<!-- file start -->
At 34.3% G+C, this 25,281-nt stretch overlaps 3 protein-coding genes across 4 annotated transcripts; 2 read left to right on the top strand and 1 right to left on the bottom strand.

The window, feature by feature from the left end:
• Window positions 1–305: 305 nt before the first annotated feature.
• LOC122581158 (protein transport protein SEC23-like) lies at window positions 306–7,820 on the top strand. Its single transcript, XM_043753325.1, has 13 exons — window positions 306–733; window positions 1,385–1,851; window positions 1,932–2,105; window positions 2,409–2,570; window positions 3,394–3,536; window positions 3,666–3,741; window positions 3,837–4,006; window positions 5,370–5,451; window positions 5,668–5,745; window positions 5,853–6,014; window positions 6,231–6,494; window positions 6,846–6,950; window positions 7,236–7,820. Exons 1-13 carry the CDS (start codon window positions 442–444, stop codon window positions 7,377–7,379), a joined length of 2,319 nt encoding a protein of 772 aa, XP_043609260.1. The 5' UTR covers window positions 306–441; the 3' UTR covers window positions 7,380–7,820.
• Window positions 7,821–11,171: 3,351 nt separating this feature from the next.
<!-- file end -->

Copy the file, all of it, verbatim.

At 34.3% G+C, this 25,281-nt stretch overlaps 3 protein-coding genes across 4 annotated transcripts; 2 read left to right on the top strand and 1 right to left on the bottom strand.

The window, feature by feature from the left end:
• Window positions 1–305: 305 nt before the first annotated feature.
• LOC122581158 (protein transport protein SEC23-like) lies at window positions 306–7,820 on the top strand. Its single transcript, XM_043753325.1, has 13 exons — window positions 306–733; window positions 1,385–1,851; window positions 1,932–2,105; window positions 2,409–2,570; window positions 3,394–3,536; window positions 3,666–3,741; window positions 3,837–4,006; window positions 5,370–5,451; window positions 5,668–5,745; window positions 5,853–6,014; window positions 6,231–6,494; window positions 6,846–6,950; window positions 7,236–7,820. Exons 1-13 carry the CDS (start codon window positions 442–444, stop codon window positions 7,377–7,379), a joined length of 2,319 nt encoding a protein of 772 aa, XP_043609260.1. The 5' UTR covers window positions 306–441; the 3' UTR covers window positions 7,380–7,820.
• Window positions 7,821–11,171: 3,351 nt separating this feature from the next.